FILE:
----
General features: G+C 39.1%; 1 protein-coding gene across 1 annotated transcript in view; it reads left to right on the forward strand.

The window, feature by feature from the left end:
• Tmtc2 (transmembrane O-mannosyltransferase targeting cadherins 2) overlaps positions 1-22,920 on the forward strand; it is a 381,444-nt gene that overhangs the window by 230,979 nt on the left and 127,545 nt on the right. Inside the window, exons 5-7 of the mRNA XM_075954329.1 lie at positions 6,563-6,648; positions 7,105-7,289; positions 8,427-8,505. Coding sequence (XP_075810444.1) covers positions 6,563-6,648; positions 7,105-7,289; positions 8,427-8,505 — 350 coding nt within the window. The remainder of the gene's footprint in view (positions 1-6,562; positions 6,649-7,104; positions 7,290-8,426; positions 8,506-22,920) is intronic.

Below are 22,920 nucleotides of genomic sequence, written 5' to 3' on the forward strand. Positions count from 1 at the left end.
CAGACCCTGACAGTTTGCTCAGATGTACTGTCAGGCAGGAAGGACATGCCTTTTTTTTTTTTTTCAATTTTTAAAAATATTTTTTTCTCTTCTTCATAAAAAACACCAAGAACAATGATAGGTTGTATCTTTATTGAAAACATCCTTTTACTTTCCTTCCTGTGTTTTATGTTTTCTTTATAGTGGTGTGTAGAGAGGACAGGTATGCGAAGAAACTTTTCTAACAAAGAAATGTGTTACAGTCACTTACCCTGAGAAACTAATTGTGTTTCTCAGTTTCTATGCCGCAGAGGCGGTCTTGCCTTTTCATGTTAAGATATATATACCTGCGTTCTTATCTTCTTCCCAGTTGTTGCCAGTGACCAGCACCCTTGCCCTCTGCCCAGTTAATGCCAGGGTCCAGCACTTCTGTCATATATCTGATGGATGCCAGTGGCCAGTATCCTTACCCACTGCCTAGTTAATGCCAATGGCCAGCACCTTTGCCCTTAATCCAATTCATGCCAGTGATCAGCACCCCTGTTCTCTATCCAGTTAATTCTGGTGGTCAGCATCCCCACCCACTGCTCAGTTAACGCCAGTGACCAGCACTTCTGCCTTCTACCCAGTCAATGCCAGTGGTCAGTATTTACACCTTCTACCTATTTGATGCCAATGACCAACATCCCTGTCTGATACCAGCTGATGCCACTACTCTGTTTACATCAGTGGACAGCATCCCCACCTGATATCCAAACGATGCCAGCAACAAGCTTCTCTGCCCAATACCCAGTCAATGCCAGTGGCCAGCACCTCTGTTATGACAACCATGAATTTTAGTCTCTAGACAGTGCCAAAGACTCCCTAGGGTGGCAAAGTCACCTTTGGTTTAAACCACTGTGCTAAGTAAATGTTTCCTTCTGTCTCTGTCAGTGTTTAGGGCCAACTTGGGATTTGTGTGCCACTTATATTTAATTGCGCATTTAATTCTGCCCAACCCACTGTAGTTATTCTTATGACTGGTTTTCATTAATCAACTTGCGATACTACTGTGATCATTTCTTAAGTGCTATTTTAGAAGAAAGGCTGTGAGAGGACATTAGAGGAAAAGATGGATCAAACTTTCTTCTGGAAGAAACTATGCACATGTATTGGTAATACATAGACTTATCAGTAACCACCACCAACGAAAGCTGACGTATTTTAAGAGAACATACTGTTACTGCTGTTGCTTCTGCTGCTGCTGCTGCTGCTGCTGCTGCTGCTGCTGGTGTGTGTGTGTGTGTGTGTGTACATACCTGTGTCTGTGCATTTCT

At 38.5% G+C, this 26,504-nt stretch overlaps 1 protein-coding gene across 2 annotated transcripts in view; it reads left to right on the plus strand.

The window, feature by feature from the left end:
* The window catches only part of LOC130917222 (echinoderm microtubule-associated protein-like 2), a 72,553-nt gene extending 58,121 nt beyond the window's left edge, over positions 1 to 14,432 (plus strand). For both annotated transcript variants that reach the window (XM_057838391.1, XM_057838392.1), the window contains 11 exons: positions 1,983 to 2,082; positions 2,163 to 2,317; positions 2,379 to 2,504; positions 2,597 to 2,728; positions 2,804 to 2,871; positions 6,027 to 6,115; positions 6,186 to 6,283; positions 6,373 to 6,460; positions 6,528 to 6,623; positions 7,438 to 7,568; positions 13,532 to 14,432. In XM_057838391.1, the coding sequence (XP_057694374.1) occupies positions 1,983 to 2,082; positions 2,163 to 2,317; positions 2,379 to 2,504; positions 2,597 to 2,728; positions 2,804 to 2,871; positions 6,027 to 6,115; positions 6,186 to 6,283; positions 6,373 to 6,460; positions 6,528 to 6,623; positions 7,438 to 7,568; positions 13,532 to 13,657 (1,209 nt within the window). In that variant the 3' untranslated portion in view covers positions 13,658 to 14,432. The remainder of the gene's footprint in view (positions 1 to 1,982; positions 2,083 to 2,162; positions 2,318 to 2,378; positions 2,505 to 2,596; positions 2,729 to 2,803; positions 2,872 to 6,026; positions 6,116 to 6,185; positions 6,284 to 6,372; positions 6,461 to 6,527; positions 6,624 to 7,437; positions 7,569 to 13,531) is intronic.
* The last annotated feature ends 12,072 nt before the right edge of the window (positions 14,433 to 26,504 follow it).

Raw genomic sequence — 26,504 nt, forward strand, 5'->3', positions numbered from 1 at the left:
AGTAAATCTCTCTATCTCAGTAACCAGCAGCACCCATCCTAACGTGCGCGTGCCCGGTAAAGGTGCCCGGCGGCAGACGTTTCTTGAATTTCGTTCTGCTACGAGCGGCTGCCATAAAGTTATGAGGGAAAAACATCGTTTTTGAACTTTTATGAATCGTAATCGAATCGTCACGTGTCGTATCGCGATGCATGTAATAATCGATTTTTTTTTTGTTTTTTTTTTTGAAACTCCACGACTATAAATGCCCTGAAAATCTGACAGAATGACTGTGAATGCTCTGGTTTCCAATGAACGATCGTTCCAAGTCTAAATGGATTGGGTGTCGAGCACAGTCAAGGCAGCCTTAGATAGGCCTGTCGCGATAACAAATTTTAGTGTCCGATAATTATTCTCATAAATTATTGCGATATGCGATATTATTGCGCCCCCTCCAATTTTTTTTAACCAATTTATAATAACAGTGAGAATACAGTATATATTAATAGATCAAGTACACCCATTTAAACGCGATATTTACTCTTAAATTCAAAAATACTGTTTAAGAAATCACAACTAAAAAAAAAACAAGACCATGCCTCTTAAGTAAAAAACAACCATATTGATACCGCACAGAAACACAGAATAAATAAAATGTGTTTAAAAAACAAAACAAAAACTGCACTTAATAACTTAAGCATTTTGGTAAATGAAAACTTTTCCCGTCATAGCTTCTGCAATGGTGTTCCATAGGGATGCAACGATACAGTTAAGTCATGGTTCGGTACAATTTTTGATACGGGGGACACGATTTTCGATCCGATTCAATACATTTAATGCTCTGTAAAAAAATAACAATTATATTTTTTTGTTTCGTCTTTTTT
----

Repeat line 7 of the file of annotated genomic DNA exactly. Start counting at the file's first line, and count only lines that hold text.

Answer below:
The window, feature by feature from the left end: